HIV incidence remains unacceptably high in sub-Saharan Africa, with 2.5 new infections for every individual placed on treatment . Combination HIV prevention therefore remains a priority. Behavioural interventions remain the cornerstone, and changes in sexual behaviour have contributed to declines in HIV incidence in some settings [2, 3]. Male circumcision reduces HIV transmission by roughly 60 percent [4, 5], and voluntary medical male circumcision (VMMC) is being scaled up in 14 sub-Saharan African countries . The global community has pledged to eliminate mother-to-child transmission . Antiretroviral treatment can reduce risk of HIV acquisition and infectivity, and thus transmission between serodiscordant sexual partners [8, 9]. Research in sub-Saharan Africa will evaluate the population-level impact on HIV incidence of strategies to expand HIV testing and offer treatment to all who test HIV-positive and, perhaps, as pre-exposure prophylaxis to uninfected individuals.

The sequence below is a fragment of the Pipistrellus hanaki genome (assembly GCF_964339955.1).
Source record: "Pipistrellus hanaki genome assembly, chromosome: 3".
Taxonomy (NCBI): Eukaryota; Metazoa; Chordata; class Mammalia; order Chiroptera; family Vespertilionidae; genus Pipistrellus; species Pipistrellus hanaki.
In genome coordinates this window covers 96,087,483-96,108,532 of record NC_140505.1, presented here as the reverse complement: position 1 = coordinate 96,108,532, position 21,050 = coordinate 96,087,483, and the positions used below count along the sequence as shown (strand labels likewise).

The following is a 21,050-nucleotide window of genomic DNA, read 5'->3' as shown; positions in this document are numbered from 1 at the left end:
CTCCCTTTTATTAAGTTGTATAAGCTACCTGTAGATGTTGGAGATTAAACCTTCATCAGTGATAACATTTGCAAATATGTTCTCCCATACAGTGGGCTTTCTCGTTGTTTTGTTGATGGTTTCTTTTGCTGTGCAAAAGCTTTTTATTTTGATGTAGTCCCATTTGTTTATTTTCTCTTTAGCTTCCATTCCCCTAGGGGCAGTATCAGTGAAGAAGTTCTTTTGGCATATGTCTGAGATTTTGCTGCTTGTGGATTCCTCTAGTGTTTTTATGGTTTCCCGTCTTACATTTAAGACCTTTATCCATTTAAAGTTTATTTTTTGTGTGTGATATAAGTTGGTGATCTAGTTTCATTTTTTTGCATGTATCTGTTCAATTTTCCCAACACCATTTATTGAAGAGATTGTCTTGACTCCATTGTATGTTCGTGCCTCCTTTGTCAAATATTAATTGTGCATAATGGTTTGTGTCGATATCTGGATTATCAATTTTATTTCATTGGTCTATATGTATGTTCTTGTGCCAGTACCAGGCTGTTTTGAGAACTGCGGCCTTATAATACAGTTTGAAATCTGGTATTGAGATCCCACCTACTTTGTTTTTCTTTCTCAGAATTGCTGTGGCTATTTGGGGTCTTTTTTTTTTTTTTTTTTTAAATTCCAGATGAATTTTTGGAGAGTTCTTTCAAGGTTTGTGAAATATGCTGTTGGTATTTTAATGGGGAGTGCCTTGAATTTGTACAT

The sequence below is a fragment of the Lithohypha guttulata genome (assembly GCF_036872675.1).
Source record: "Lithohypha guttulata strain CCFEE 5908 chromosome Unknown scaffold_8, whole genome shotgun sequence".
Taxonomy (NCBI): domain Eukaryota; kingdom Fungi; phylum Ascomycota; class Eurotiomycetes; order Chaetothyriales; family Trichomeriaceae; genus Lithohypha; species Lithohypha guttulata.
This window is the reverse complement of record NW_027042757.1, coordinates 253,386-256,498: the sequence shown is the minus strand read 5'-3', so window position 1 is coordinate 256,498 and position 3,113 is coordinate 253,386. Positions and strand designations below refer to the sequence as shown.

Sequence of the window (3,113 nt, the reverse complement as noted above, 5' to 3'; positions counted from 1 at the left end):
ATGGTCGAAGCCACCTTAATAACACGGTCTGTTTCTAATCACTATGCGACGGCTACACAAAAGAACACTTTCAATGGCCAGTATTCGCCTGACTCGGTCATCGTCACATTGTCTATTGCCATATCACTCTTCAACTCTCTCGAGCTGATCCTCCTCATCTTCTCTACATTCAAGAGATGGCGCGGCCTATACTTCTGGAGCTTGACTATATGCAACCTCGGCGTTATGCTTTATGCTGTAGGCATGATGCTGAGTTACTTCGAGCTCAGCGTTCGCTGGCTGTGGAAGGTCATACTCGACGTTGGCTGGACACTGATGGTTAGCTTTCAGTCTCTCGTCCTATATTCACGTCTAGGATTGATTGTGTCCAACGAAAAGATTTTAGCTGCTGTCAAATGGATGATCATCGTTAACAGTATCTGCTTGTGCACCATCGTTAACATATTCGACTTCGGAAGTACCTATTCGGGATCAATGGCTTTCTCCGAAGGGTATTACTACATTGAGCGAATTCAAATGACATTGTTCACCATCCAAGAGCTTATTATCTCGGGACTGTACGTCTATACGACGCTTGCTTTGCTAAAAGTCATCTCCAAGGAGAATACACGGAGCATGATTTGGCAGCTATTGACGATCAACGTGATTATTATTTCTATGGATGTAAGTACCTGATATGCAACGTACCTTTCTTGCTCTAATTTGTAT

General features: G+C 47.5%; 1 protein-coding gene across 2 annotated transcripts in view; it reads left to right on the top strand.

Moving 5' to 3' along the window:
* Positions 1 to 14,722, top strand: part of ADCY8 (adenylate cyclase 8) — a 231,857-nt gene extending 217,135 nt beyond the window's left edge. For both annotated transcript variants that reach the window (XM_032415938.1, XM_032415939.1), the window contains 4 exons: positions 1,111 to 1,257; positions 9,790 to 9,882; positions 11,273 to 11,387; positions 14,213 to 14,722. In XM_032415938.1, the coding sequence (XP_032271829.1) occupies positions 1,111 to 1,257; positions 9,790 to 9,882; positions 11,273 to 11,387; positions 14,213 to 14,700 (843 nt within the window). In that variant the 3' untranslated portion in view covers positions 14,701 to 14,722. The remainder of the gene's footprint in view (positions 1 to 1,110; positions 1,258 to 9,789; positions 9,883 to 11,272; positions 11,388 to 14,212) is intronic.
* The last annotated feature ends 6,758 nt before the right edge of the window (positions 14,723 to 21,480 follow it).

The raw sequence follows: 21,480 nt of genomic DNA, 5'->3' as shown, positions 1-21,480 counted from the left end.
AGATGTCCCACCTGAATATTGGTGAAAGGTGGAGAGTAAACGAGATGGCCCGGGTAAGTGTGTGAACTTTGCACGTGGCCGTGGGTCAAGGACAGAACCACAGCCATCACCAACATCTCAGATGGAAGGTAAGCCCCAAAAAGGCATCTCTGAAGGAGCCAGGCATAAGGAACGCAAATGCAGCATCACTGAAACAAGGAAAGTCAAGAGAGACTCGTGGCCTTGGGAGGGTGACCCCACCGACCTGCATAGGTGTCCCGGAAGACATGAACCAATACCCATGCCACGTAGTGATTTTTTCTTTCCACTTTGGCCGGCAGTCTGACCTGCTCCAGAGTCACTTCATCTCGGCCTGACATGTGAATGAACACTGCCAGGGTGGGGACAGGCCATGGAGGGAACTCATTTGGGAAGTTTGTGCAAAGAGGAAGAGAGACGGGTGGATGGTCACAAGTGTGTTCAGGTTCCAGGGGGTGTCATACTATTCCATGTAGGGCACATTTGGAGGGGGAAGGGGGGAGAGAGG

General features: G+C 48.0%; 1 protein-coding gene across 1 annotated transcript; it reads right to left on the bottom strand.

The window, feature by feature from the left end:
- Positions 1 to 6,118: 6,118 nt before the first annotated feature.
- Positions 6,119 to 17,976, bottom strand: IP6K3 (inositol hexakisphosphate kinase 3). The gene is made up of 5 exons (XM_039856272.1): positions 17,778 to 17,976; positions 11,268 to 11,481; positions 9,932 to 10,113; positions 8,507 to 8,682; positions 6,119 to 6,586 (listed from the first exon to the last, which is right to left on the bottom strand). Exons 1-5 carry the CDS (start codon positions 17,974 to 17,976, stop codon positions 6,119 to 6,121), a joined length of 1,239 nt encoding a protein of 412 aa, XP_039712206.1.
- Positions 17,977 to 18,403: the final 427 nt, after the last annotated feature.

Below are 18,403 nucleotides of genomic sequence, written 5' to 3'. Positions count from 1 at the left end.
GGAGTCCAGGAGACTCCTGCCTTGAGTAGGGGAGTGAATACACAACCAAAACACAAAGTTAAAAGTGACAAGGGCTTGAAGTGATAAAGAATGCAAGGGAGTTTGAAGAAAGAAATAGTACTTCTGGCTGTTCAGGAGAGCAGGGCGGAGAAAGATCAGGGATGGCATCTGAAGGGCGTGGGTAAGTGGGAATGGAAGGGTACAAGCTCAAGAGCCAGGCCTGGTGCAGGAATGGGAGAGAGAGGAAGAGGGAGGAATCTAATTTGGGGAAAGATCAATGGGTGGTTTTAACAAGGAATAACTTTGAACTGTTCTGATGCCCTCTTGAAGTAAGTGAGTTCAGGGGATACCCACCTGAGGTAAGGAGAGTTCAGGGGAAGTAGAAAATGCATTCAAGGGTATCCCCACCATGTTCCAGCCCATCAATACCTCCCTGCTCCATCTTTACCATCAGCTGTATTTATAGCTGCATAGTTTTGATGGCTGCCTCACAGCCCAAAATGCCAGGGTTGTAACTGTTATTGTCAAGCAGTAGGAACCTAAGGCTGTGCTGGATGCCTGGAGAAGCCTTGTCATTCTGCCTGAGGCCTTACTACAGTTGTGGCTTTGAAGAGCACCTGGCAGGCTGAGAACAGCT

HIV prevention programmers seek to effectively utilize resources to reduce HIV incidence and disparities in risk. Among this group there is widespread recognition that characteristics of the social, economic, legal, and cultural environment shape HIV epidemiology [10–15]. These “structural factors” are beyond the control of individuals but can affect infection rates for whole populations by influencing the environment in which people live . These same factors create and re-enforce social stratification within populations: for example, they generate economic or gender inequalities. Groups generated by these stratification processes (for example, the poor and the wealthy) are exposed to different social determinants of HIV risk . Parkhurst uses the term “structural drivers” to refer to determinants for which there is empirical evidence of an influence on HIV risk. These patterns of exposure may in turn be reflected in the social distribution of infections within a population (the social epidemiology of HIV). “Structural factors” have therefore influenced the pattern and scale of HIV epidemics and have constrained the delivery and effectiveness of HIV prevention, care, and treatment programmes (see Figure 1). Yet HIV prevention programmers still rarely include a “structural approach” when allocating resources.